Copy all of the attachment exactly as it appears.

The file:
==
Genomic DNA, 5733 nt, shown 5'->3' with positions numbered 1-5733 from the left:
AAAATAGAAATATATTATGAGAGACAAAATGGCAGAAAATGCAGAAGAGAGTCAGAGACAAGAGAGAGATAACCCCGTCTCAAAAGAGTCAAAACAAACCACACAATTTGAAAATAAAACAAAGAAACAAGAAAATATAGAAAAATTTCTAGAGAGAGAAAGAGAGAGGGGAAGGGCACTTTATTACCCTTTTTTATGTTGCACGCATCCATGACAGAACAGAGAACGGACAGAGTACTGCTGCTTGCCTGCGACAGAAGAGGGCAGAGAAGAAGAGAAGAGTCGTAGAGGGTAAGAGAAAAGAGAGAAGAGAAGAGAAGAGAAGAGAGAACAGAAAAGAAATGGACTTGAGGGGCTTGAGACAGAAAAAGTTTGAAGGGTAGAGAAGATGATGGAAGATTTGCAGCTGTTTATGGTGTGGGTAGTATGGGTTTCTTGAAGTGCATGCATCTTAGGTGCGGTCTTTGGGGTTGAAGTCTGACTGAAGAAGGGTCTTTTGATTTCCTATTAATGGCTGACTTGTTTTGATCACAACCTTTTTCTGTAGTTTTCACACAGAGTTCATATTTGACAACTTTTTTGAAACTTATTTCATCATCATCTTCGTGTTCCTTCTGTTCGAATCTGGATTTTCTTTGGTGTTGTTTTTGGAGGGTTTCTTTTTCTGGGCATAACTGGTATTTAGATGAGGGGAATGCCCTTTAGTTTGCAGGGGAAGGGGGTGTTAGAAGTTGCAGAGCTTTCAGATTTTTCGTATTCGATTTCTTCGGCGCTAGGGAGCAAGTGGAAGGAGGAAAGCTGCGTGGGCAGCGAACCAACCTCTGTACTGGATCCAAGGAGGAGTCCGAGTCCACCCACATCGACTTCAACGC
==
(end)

Genomic DNA, 5733 nt, shown 5'->3' with positions numbered 1-5733 from the left:
AAAATAGAAATATATTATGAGAGACAAAATGGCAGAAAATGCAGAAGAGAGTCAGAGACAAGAGAGAGATAACCCCGTCTCAAAAGAGTCAAAACAAACCACACAATTTGAAAATAAAACAAAGAAACAAGAAAATATAGAAAAATTTCTAGAGAGAGAAAGAGAGAGGGGAAGGGCACTTTATTACCCTTTTTTATGTTGCACGCATCCATGACAGAACAGAGAACGGACAGAGTACTGCTGCTTGCCTGCGACAGAAGAGGGCAGAGAAGAAGAGAAGAGTCGTAGAGGGTAAGAGAAAAGAGAGAAGAGAAGAGAAGAGAAGAGAGAACAGAAAAGAAATGGACTTGAGGGGCTTGAGACAGAAAAAGTTTGAAGGGTAGAGAAGATGATGGAAGATTTGCAGCTGTTTATGGTGTGGGTAGTATGGGTTTCTTGAAGTGCATGCATCTTAGGTGCGGTCTTTGGGGTTGAAGTCTGACTGAAGAAGGGTCTTTTGATTTCCTATTAATGGCTGACTTGTTTTGATCACAACCTTTTTCTGTAGTTTTCACACAGAGTTCATATTTGACAACTTTTTTGAAACTTATTTCATCATCATCTTCGTGTTCCTTCTGTTCGAATCTGGATTTTCTTTGGTGTTGTTTTTGGAGGGTTTCTTTTTCTGGGCATAACTGGTATTTAGATGAGGGGAATGCCCTTTAGTTTGCAGGGGAAGGGGGTGTTAGAAGTTGCAGAGCTTTCAGATTTTTCGTATTCGATTTCTTCGGCGCTAGGGAGCAAGTGGAAGGAGGAAAGCTGCGTGGGCAGCGAACCAACCTCTGTACTGGATCCAAGGAGGAGTCCGAGTCCACCCACATCGACTTCAACGC